But before the ACA was even drafted, something important was happening to the rate of growth medical spending – it was slowing!  From 2000 – 2007, health spending grew at 6.6 percent per year, well above inflation and a source of concern.  However, over the next four years this rate of growth slowed to an annual rate of “just” 3.3 percent.  We should note that even slower growth of a large number is a cause for concern.

The source of this slower growth has caused great debate.  Theories have ranged from a slower adoption and development of new costly technologies, to a number of blockbuster drugs coming off patent, to early effects of the ACA, and finally the effects of the “Great Recession.”

In a new study published in Health Affairs, we (along with our co-author Christopher Ody) examine the role of the economy in the slowdown in health spending.  In a research partnership with the newly established Health Care Cost Institute (HCCI) we obtained data on the health expenditures of a large sample of privately insured individuals.  We aggregate these data to the CBSA level and then examine how the effect of the 2008 economic downturn affects health spending in these areas.  We find that absent the recession, the rate of growth in health expenditures would have been 70 percent higher.  This is similar to some previous studies, and quite higher than others.

An advantage of our study over the existing literature is our ability to exploit regional variation during this downturn.  Previous efforts have primarily used evidence from past recessions on the relationship between aggregate economic activity and health spending to predict the role of the recession in the past few years.  However, there are many reasons to think that this recession might be different.  For example, it has been a longer and deeper recession than those in recent decades.  In addition, it was caused primarily by a shock to the financial system and results in large losses in housing wealth.  A second advantage of our study is that we examine individuals that retain private insurance. Therefore, our results show that the downturn in spending from the economy was not caused simply by individual losing employer provided health insurance.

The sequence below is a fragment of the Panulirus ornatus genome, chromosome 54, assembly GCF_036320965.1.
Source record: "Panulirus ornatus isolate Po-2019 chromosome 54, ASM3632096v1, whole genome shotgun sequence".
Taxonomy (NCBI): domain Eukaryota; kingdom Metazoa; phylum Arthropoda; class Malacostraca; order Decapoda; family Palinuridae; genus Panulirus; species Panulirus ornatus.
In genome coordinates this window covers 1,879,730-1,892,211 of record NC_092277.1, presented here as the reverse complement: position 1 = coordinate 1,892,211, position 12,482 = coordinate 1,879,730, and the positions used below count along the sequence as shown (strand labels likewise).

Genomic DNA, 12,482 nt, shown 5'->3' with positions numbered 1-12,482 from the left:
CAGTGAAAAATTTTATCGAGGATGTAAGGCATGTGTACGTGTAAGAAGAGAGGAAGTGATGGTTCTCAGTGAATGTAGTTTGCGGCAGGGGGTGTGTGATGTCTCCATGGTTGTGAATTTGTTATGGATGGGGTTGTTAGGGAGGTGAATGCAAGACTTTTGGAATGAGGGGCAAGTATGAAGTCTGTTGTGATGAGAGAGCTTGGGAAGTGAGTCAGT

Exploiting regional variation also allows us to control for other coterminous factors that might be affected health spending.  A fair question is what is the appropriate measure of economic activity in this setting?  The generally used measure in this literature is Gross Domestic Product (GDP).  For two reasons, this measure won’t work for our research question. The first is practical.  We don’t have good measures of this type of economic activity at the local (i.e. CBSA) level.  The second is more conceptual.  It is not clear that GDP reflects the economic conditions facing the average American.  This is particular true following the most recent recessions which have been marked by “jobless” recoveries where employment growth lags aggregate economic activity.

For these reasons, we measure the impact of the 2008 economic downturn using the change in the CBSAs employment-population ratio.  Looking just at the raw correlations, we find that every one percentage point decrease in the employment to population ratio resulted in a 0.84 percentage point decrease in medical spending in that CBSA.

While it is important to understand the past, the obvious question is: What does this mean for the future of health spending.  Our results suggest that if all other things remain equal, as the economy improves we should see a return to the previous rate of growth in health spending.  But are all things remaining equal?  Of course not!

First, we have implemented the ACA.  While we think it is naively optimistic to think this caused an immediate change in health spending in 2009, it is quite possible that in the future the incentives and programs created by this law could coordinate care in a way that leads to lower spending.  On the other hand, it is also fair to note that an increase in the number of insured individuals might actually raise health spending.  Just today, the Wall Street Journal reports large increases in utilization by the newly insured – including an increased used of the emergency room.  This utilization increase might offset the benefits of more coordination.

Second, one mechanism that likely drives a portion of our main results is a decrease in the generosity of cost-sharing for employer provided plans.  It is possible that this shift was greater in areas the suffered a larger macroeconomic shock as employers used less generous health insurance as a means of lowering compensation and absorbing the financial shock.  However, if this were the case it is quite possible that future employment negotiations may increase the cost sharing in these plans in the future.  Such a shift may take some time as these contracts are typically negotiated on at least at most an annual basis.  Therefore, we are not sure whether this will remain a permanent feature of the market.